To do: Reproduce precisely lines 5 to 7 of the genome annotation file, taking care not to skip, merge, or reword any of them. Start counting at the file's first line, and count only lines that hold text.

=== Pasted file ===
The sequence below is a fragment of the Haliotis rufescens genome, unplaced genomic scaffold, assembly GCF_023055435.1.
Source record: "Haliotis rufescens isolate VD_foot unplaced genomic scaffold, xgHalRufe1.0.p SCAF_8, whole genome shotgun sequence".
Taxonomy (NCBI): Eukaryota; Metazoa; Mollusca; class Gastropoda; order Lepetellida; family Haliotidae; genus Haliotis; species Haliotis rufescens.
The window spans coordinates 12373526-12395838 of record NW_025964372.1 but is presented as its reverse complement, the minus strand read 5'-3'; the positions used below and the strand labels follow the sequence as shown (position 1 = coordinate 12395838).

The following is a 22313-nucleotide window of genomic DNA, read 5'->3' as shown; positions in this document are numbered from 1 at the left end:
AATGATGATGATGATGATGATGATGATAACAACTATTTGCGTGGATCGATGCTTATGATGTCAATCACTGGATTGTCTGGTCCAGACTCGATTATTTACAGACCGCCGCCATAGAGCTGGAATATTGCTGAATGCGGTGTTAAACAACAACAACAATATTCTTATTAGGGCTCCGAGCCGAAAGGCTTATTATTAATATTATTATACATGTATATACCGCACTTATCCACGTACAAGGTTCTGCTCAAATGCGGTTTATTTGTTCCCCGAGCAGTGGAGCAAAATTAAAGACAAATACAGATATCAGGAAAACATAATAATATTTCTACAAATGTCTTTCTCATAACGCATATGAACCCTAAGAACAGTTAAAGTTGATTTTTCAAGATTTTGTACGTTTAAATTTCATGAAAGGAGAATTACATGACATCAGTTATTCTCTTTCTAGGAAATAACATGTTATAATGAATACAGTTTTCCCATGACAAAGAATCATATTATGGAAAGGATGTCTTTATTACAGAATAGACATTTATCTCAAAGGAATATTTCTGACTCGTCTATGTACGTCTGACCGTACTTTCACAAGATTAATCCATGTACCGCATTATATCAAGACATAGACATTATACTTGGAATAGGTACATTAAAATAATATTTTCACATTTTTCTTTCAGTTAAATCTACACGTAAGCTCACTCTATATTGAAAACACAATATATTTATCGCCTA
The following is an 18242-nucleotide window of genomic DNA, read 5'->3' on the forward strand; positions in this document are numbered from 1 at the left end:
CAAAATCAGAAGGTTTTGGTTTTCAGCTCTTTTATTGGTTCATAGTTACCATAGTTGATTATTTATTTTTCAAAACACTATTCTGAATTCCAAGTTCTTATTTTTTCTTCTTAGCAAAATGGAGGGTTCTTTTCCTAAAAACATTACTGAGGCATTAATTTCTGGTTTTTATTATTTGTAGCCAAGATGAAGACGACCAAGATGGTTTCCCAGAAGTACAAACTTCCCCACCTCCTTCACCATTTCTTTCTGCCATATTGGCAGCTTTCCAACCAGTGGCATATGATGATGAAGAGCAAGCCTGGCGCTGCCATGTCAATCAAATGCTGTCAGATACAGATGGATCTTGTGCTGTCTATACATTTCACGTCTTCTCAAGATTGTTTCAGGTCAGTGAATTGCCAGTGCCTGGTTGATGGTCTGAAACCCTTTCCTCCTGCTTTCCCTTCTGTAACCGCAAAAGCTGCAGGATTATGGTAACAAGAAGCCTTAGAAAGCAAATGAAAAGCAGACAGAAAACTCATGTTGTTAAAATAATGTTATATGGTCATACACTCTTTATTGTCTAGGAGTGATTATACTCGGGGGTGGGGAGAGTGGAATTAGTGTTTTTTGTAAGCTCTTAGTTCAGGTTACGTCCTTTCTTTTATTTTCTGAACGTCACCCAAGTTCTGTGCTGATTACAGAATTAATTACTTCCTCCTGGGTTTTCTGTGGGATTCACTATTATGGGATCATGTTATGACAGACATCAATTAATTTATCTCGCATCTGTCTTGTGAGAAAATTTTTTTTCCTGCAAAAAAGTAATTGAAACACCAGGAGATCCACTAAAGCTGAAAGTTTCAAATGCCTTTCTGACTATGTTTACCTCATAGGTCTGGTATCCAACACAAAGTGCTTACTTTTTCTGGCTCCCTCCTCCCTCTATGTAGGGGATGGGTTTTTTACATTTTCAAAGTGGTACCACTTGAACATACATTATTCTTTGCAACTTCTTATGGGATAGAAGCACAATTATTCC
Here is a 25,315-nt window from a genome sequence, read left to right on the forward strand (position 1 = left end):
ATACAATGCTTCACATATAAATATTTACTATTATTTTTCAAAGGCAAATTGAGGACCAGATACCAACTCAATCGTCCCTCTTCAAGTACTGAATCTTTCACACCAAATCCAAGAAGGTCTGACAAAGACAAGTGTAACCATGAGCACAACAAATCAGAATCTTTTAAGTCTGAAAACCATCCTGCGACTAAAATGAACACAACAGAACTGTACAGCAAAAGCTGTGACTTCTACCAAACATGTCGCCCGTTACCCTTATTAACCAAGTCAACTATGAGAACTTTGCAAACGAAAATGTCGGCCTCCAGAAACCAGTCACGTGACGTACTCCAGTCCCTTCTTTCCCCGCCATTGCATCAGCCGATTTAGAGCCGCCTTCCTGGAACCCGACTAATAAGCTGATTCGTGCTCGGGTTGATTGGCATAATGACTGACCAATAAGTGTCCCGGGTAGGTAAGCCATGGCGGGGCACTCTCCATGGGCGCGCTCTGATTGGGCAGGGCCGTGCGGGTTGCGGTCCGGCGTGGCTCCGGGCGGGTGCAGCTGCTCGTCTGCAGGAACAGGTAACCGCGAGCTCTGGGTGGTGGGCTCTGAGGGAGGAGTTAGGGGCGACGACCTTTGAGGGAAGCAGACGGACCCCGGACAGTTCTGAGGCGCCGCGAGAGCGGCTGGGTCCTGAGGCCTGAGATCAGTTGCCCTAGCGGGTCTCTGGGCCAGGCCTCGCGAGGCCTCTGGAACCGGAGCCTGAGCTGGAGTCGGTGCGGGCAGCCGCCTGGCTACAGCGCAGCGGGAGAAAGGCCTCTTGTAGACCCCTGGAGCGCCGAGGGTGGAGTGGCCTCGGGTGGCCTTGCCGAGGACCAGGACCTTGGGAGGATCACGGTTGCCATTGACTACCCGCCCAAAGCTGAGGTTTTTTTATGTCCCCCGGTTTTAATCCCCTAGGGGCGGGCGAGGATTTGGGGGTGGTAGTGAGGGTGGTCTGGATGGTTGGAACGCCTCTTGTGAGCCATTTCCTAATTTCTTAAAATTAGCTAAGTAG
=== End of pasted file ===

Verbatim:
The following is a 22313-nucleotide window of genomic DNA, read 5'->3' as shown; positions in this document are numbered from 1 at the left end:
AATGATGATGATGATGATGATGATGATAACAACTATTTGCGTGGATCGATGCTTATGATGTCAATCACTGGATTGTCTGGTCCAGACTCGATTATTTACAGACCGCCGCCATAGAGCTGGAATATTGCTGAATGCGGTGTTAAACAACAACAACAATATTCTTATTAGGGCTCCGAGCCGAAAGGCTTATTATTAATATTATTATACATGTATATACCGCACTTATCCACGTACAAGGTTCTGCTCAAATGCGGTTTATTTGTTCCCCGAGCAGTGGAGCAAAATTAAAGACAAATACAGATATCAGGAAAACATAATAATATTTCTACAAATGTCTTTCTCATAACGCATATGAACCCTAAGAACAGTTAAAGTTGATTTTTCAAGATTTTGTACGTTTAAATTTCATGAAAGGAGAATTACATGACATCAGTTATTCTCTTTCTAGGAAATAACATGTTATAATGAATACAGTTTTCCCATGACAAAGAATCATATTATGGAAAGGATGTCTTTATTACAGAATAGACATTTATCTCAAAGGAATATTTCTGACTCGTCTATGTACGTCTGACCGTACTTTCACAAGATTAATCCATGTACCGCATTATATCAAGACATAGACATTATACTTGGAATAGGTACATTAAAATAATATTTTCACATTTTTCTTTCAGTTAAATCTACACGTAAGCTCACTCTATATTGAAAACACAATATATTTATCGCCTA
The following is an 18242-nucleotide window of genomic DNA, read 5'->3' on the forward strand; positions in this document are numbered from 1 at the left end: